May 30 (Bloomberg) -- Siemens AG’s chief executive officer said Europe’s largest engineering company will eliminate at least 11,600 positions as it cuts about 1 billion euros ($1.34 billion) in costs.
The planned cuts, which represent as much as 3 percent of the workforce, include 7,600 that will go as the company aims to create a leaner divisional structure, CEO Joe Kaeser told analysts and investors in a webcast conference from New York yesterday. Another 4,000 positions are not needed as the company simplifies regional operations, he said. Some of the employees will be assigned other roles.
“A certain amount of people do stuff for coordinating things, analyzing things,” the executive said. “About 20 percent of those we believe can be put to work elsewhere, but not there. They can be taken out of the system because the work goes away.”
Kaeser’s plan to cut jobs at Munich-based Siemens may anger German unions after he promised the French government this month that he would guarantee jobs there for three years if the company buys the energy assets of Alstom SA. U.S. rival General Electric Co. offered $17 billion for the maker of France’s power grid and promised the government it will create 1,000 jobs in the country.
Siemens, which plans to make a counterbid by June 16, has proposed swapping its trainmaking business for Alstom’s energy assets to create two leading European companies in rail and energy. German union representatives at Siemens this month said such a deal would only be acceptable if the two companies guarantee no job cuts at the units.
Alstom has “a good installed base in gas and in steam turbines,” Kaeser said yesterday. The CEO said he’s keen to find more deals like the agreement this month to buy most of Rolls-Royce Inc.’s energy assets for $1.3 billion. He said that he sees no good reason to buy a robot-maker, prompting shares in KUKA AG to decline yesterday as much as 3.4 percent.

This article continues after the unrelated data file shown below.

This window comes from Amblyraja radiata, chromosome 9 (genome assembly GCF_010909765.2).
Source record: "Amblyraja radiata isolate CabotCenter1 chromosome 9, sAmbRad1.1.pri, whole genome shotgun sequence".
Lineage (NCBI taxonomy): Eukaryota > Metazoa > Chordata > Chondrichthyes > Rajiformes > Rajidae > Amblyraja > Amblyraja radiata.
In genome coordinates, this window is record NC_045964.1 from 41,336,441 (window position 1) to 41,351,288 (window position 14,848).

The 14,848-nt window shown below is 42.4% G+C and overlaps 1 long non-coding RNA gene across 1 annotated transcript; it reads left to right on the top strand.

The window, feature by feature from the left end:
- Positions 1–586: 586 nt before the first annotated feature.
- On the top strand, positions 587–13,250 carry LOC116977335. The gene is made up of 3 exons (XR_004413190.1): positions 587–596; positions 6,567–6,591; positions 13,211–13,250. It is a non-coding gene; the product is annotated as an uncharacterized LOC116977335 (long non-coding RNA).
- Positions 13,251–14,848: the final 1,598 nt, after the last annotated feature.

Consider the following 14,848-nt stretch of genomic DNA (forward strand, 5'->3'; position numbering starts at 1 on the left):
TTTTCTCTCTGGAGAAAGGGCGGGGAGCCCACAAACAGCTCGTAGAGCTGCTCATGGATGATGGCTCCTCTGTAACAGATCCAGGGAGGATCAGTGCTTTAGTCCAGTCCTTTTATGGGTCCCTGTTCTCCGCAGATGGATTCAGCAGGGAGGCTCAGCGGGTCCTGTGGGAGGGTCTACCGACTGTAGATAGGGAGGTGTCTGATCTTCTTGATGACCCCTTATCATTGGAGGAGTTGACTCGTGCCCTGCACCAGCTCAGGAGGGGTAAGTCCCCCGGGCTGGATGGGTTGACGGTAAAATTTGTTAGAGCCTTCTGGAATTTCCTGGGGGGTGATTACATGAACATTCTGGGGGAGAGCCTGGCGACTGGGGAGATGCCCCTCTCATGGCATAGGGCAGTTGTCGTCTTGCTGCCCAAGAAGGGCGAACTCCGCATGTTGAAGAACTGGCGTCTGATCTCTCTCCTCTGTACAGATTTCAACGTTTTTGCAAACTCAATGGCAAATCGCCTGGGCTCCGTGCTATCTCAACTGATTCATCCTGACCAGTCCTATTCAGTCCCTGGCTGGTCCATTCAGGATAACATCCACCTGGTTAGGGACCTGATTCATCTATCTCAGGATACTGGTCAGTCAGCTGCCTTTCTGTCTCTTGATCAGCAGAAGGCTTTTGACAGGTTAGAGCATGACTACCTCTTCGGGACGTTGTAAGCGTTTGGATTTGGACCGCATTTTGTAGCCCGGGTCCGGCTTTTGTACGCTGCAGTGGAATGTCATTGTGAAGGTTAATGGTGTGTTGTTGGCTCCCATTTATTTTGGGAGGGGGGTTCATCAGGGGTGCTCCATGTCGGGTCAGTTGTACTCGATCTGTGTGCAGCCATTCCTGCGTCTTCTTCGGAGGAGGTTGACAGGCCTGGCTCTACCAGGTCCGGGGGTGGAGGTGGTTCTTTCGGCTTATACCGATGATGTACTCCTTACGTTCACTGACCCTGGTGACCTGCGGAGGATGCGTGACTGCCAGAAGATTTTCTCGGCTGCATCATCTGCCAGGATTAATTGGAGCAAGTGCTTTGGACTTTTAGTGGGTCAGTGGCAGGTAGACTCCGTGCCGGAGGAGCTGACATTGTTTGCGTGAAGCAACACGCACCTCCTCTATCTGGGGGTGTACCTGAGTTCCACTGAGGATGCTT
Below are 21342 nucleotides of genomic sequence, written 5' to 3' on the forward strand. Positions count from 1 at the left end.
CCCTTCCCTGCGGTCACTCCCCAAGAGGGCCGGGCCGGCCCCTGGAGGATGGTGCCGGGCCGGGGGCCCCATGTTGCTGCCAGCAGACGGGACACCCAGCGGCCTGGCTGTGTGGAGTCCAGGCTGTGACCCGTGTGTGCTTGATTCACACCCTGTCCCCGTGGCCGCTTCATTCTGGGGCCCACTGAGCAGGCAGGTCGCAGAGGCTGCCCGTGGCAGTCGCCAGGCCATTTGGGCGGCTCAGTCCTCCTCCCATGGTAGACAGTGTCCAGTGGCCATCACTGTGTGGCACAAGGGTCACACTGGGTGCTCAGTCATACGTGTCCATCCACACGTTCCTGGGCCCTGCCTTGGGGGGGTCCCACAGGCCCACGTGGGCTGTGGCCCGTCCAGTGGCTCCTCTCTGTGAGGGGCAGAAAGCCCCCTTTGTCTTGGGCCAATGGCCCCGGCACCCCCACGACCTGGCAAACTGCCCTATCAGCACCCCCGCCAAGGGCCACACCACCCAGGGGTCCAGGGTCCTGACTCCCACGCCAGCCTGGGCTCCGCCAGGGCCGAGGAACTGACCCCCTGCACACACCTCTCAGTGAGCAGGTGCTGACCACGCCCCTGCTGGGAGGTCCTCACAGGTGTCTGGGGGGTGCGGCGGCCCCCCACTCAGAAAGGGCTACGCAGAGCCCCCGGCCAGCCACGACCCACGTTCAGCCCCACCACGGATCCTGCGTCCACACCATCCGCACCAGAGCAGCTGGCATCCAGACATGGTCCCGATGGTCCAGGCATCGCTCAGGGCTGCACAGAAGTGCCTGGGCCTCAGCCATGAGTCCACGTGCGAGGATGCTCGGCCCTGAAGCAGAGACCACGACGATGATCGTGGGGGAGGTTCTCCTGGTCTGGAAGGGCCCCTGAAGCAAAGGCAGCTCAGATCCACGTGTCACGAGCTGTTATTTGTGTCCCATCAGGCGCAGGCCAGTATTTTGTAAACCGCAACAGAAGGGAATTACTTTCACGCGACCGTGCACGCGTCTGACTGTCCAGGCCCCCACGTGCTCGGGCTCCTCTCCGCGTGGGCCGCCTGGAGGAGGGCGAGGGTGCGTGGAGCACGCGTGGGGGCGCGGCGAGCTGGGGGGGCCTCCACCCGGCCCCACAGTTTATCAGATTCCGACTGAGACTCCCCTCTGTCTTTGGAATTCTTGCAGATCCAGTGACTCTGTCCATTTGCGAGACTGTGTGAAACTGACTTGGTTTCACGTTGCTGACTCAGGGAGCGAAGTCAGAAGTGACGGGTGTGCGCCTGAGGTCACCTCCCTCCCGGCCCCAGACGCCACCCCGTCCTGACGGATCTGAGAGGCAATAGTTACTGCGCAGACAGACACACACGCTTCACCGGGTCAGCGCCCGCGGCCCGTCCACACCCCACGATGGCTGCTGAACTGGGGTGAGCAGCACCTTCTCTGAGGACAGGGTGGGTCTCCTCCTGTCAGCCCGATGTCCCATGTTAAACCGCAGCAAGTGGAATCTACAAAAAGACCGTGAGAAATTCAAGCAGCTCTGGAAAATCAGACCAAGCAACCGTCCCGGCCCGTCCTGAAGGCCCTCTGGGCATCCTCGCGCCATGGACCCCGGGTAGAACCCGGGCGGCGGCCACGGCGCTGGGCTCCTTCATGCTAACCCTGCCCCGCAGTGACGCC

Kaeser, who was previously chief financial officer at Siemens, started a strategy review soon after becoming CEO in August as he sought to rebuild investor confidence following missed profit targets under predecessor Peter Loescher. The resulting plan, revealed this month, will establish nine divisions to replace a previous structure around four sectors.
“7,600 people are working for the sector co-ordination, just for the sectors, co-ordinating a middle level which has gone,” Kaeser said yesterday. “Another 4,000 people were doing a regional cluster analysis, which is not necessarily what the customers were needing to see. So by taking out layers of the organization, we not only give more transparency for our businesses to be closer to the board, but also take work out from in the organization.”
Kaeser told employees in a letter today that Siemens will try to find jobs for some of the affected workers in other parts of the company. The reorganization of the company is necessary as businesses representing about “15 billion” in sales are not profitable, he said, without specifying the currency.
Siemens today were little changed as of 4:22 p.m. in Frankfurt, paring the decline this year to 1.6 percent and valuing the company at about 86 billion euros.
The company is negotiating with labor representatives to determine the final number of job reductions. It hasn’t given a timeframe for when these talks might be concluded.
At the time, Kaeser also said the 167-year-old company would focus on electrification, automation and digitalization, and its health-care operations would be managed separately. The new setup will cut about 1 billion euros from costs by the end of 2016, Siemens estimates.
“We do not intend to sell the health-care business but we are flexible in being prepared for anything that comes along,” Kaeser said yesterday. He added that Siemens has invested too much in acquisitions in health-care diagnostics, which include the 2007 takeover of Dade Behring Holdings Inc. for $7 billion.
Siemens is already cutting 15,000 jobs, of which 5,000 are in Germany, as part of a program started by Loescher to save 6.3 billion euros by the end of this fiscal year.
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